Medical Coding and Billing – The Career for You?
Healthcare jobs are expected to grow faster than the average for all occupations in the US. And while many roles are focused on patient care, you can work in the robust healthcare field without much patient contact in a medical billing and coding career. According to one source, “there is a high demand for medical billers and coders” partly because they play an important administrative function within the industry.
What Do Medical Billing and Coding Specialists Do?
This vital role helps healthcare professionals update patient medical records and obtain payment by entering standard codes for each diagnosis/medical procedure. Knowledge of classification systems and Current Procedural Terminology (CPT®) codes are key requirements for medical billing and coding jobs.
Medical billing and coding specialists typically work on electronic health records (EHR), ensuring codes are accurate and accessible to staff and other stakeholders. People working in this field may also be responsible for patient data verification, scheduling appointments, managing files, and other duties.
To earn professional credentials as a medical coder, you must pass the Certified Professional Coder (CPC) exam. There are multiple educators who provide classes to prepare you for the test.
As a medical billing and coding specialist, you can achieve a role as:
- Clinical Data Manager
- Claims Analyst
- Billing Specialist
- Compliance Auditor
See more open positions related to coding and billing here.
Four Types of Medical Coding Careers
You’ve got options for the type of setting you work in as a biller/coder. The knowledge and skills you gain can be used for various purposes in the following career opportunities:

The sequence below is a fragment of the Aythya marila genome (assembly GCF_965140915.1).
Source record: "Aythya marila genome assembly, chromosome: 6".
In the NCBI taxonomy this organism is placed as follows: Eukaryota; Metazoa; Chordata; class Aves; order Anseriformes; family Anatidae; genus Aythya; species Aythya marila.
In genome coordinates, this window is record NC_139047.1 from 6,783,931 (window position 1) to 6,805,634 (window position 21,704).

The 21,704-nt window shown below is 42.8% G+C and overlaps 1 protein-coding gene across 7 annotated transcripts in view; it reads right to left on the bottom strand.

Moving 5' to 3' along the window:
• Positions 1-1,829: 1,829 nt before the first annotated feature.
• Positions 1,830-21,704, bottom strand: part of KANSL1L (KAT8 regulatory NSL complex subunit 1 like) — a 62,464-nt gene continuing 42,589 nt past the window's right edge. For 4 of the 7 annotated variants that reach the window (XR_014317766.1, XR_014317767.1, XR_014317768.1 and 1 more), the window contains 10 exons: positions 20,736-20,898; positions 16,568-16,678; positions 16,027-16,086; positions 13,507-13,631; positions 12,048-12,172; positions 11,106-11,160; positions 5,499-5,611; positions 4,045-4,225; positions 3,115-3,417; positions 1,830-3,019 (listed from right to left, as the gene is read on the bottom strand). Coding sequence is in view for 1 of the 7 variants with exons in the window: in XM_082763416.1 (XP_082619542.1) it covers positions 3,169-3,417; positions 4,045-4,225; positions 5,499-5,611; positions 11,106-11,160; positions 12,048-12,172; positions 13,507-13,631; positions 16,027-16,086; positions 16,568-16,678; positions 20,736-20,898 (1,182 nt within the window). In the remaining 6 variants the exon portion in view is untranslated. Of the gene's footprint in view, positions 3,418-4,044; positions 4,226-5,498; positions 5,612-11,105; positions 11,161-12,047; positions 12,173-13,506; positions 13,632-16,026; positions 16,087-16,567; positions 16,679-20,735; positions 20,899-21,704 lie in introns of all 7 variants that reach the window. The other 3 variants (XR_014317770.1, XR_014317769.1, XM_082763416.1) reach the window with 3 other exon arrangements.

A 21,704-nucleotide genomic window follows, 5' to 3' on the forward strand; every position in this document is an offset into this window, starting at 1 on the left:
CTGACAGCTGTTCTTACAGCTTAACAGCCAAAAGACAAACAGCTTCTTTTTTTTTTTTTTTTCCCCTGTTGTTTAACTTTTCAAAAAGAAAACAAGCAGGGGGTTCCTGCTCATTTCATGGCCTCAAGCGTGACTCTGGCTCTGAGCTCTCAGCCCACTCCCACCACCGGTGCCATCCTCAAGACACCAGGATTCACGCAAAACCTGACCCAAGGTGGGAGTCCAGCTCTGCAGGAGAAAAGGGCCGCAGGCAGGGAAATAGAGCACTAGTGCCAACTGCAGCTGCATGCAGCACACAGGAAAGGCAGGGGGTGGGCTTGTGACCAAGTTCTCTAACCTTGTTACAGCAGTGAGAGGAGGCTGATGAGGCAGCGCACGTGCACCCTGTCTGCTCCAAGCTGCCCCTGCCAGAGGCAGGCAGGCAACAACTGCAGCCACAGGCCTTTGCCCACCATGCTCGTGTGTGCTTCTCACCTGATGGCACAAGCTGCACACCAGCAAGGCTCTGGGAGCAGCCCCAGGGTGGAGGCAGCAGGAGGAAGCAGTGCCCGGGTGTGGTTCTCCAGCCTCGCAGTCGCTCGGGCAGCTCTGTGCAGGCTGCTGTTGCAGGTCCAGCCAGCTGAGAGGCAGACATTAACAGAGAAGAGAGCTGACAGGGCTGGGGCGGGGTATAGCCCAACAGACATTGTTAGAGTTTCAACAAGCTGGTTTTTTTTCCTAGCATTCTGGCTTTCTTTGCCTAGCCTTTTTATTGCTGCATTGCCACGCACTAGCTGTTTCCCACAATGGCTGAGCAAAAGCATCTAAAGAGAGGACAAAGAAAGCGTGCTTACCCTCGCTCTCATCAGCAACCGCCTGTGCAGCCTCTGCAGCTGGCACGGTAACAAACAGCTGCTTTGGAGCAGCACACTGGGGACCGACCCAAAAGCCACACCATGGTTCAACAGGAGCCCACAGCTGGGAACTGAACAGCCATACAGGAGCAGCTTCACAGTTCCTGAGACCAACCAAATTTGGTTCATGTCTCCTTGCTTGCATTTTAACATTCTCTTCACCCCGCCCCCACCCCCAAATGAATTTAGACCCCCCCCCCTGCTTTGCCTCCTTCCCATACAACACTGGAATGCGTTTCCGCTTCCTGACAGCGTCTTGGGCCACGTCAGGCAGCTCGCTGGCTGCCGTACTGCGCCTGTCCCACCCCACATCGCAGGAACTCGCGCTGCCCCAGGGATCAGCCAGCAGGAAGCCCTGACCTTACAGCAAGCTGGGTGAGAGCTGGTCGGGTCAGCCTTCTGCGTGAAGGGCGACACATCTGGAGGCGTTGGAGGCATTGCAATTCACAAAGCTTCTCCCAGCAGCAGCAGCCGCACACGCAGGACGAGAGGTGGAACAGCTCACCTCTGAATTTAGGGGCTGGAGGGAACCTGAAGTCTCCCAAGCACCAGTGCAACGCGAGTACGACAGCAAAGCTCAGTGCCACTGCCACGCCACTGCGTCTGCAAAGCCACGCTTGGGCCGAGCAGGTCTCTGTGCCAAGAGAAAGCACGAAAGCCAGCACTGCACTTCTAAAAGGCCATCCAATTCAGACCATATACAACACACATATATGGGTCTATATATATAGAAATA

Doctor’s Office/Healthcare Organization
Whether you work in a large healthcare system or solo doctor’s office, you’ll be expected to perform duties such as:
- Researching Codes
- Interpreting Patient Charts
- Communicating With Insurers
- Using Digital Coding Software
- Assigning Proper Codes
Once you’ve gained appropriate experience, you can become an educator, training the next generation of medical coders as part of a university or an online education site.
Medical coders for insurers typically verify the accuracy of submitted claims. You would be also responsible for ensuring that payments are properly processed.
Coding experience can also be used in the legal field. Typically, you would be involved in billing fraud cases. To qualify for this role, you will need a complete knowledge of the Medicaid laws and regulations.
What Classes Are Required for Medical Billing and Coding?
Medical billing and coding education includes a variety of subjects that prepare you for applying codes, managing medical records, submitting invoices, and assisting with other business procedures.
- Diagnostic & Procedural Coding
- Billing and Coding Application
- Medical Terminology
- Medical Law and Ethics
- Records Management
- Healthcare Settings, Claim Cycle, and Claims Processing
- Anatomy, Physiology, and Pathophysiology
How Much Do Medical Billing and Coding Specialists Make?
As of 2018, medical records and health information technicians (the official classification for the role) earned an median annual wage of $40,350. Attaining industry certification, such as a Certified Professional Coder (CPC®), could lead to higher earnings.
Medical Billing and Coding Job Outlook
An aging population will be driving more demand for medical care. As a result, an increase in medical record updates and insurance claims is expected. The US Bureau of Labor Statistics projects a 10+% increase in employment of medical secretaries with billing and coding knowledge by 2026, rising to roughly over 682,000 positions over the coming years.
Medical billing and coding is a career that can span multiple venues and applications. As you consider this career, the most important thing is to find an environment that you can enjoy.